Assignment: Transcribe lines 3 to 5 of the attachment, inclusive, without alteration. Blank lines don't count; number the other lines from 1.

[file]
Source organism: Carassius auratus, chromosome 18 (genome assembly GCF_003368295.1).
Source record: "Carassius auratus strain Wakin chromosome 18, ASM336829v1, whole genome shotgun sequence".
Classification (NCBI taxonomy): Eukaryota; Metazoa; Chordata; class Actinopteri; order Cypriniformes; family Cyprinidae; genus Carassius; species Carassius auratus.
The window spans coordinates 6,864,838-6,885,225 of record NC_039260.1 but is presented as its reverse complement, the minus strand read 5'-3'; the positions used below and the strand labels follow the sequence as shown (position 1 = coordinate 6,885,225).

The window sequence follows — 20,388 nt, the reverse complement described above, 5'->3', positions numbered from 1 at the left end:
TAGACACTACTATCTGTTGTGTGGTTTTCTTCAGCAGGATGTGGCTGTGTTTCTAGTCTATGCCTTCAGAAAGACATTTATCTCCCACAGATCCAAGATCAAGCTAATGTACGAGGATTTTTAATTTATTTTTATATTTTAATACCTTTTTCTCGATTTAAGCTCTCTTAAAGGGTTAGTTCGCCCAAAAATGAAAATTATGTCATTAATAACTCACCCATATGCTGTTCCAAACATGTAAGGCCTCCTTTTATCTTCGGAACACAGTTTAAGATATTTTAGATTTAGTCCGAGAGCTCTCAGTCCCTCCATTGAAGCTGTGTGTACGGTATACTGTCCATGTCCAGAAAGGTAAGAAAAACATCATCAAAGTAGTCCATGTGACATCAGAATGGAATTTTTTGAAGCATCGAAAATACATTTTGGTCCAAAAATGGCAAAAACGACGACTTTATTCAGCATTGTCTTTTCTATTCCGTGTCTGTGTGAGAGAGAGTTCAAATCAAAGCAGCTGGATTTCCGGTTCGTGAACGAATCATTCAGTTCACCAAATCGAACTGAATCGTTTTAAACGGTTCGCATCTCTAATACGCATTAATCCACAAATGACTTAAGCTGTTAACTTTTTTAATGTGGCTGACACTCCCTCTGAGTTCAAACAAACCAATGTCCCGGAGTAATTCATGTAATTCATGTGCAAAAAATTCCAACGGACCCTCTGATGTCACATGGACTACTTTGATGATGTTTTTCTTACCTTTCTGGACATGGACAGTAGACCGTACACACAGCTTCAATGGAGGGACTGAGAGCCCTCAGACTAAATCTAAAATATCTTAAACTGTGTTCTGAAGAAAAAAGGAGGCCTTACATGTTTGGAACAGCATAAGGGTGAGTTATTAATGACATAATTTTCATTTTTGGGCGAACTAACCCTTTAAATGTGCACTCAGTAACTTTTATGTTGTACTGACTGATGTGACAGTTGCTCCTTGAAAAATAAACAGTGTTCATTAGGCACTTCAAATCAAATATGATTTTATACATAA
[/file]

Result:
Classification (NCBI taxonomy): Eukaryota; Metazoa; Chordata; class Actinopteri; order Cypriniformes; family Cyprinidae; genus Carassius; species Carassius auratus.
The window spans coordinates 6,864,838-6,885,225 of record NC_039260.1 but is presented as its reverse complement, the minus strand read 5'-3'; the positions used below and the strand labels follow the sequence as shown (position 1 = coordinate 6,885,225).

The window sequence follows — 20,388 nt, the reverse complement described above, 5'->3', positions numbered from 1 at the left end: